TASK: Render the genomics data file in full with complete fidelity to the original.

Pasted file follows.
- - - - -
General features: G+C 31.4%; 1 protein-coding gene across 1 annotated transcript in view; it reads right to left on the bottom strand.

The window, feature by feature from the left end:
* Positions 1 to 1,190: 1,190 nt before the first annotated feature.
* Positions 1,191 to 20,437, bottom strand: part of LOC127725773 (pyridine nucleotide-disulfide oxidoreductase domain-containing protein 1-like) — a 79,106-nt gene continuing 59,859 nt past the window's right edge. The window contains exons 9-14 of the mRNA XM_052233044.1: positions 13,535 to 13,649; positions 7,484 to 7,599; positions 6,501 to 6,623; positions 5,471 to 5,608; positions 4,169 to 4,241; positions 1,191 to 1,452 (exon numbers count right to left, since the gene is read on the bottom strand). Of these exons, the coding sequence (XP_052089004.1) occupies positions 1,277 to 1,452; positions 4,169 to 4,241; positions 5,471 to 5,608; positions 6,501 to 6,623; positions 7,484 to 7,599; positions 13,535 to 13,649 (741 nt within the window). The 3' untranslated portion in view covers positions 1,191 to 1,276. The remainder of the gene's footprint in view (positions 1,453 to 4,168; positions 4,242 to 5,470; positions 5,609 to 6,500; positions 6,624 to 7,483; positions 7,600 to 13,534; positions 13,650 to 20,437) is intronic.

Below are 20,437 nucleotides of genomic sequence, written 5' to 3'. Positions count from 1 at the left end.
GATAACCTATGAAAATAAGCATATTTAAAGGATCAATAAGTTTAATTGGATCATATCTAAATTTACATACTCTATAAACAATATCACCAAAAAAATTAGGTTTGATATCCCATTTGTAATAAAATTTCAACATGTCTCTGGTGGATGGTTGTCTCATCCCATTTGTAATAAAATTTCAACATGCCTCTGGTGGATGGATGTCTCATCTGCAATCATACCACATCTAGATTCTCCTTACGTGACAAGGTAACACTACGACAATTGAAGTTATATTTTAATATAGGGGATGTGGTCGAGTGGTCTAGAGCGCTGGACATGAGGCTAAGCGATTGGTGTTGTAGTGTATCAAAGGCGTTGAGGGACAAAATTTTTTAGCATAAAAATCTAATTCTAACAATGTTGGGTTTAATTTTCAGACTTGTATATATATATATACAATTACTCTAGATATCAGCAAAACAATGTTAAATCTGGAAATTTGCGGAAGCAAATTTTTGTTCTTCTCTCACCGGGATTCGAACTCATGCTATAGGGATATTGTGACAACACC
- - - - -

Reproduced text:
General features: G+C 31.4%; 1 protein-coding gene across 1 annotated transcript in view; it reads right to left on the bottom strand.

The window, feature by feature from the left end:
* Positions 1 to 1,190: 1,190 nt before the first annotated feature.
* Positions 1,191 to 20,437, bottom strand: part of LOC127725773 (pyridine nucleotide-disulfide oxidoreductase domain-containing protein 1-like) — a 79,106-nt gene continuing 59,859 nt past the window's right edge. The window contains exons 9-14 of the mRNA XM_052233044.1: positions 13,535 to 13,649; positions 7,484 to 7,599; positions 6,501 to 6,623; positions 5,471 to 5,608; positions 4,169 to 4,241; positions 1,191 to 1,452 (exon numbers count right to left, since the gene is read on the bottom strand). Of these exons, the coding sequence (XP_052089004.1) occupies positions 1,277 to 1,452; positions 4,169 to 4,241; positions 5,471 to 5,608; positions 6,501 to 6,623; positions 7,484 to 7,599; positions 13,535 to 13,649 (741 nt within the window). The 3' untranslated portion in view covers positions 1,191 to 1,276. The remainder of the gene's footprint in view (positions 1,453 to 4,168; positions 4,242 to 5,470; positions 5,609 to 6,500; positions 6,624 to 7,483; positions 7,600 to 13,534; positions 13,650 to 20,437) is intronic.

Below are 20,437 nucleotides of genomic sequence, written 5' to 3'. Positions count from 1 at the left end.
GATAACCTATGAAAATAAGCATATTTAAAGGATCAATAAGTTTAATTGGATCATATCTAAATTTACATACTCTATAAACAATATCACCAAAAAAATTAGGTTTGATATCCCATTTGTAATAAAATTTCAACATGTCTCTGGTGGATGGTTGTCTCATCCCATTTGTAATAAAATTTCAACATGCCTCTGGTGGATGGATGTCTCATCTGCAATCATACCACATCTAGATTCTCCTTACGTGACAAGGTAACACTACGACAATTGAAGTTATATTTTAATATAGGGGATGTGGTCGAGTGGTCTAGAGCGCTGGACATGAGGCTAAGCGATTGGTGTTGTAGTGTATCAAAGGCGTTGAGGGACAAAATTTTTTAGCATAAAAATCTAATTCTAACAATGTTGGGTTTAATTTTCAGACTTGTATATATATATATACAATTACTCTAGATATCAGCAAAACAATGTTAAATCTGGAAATTTGCGGAAGCAAATTTTTGTTCTTCTCTCACCGGGATTCGAACTCATGCTATAGGGATATTGTGACAACACC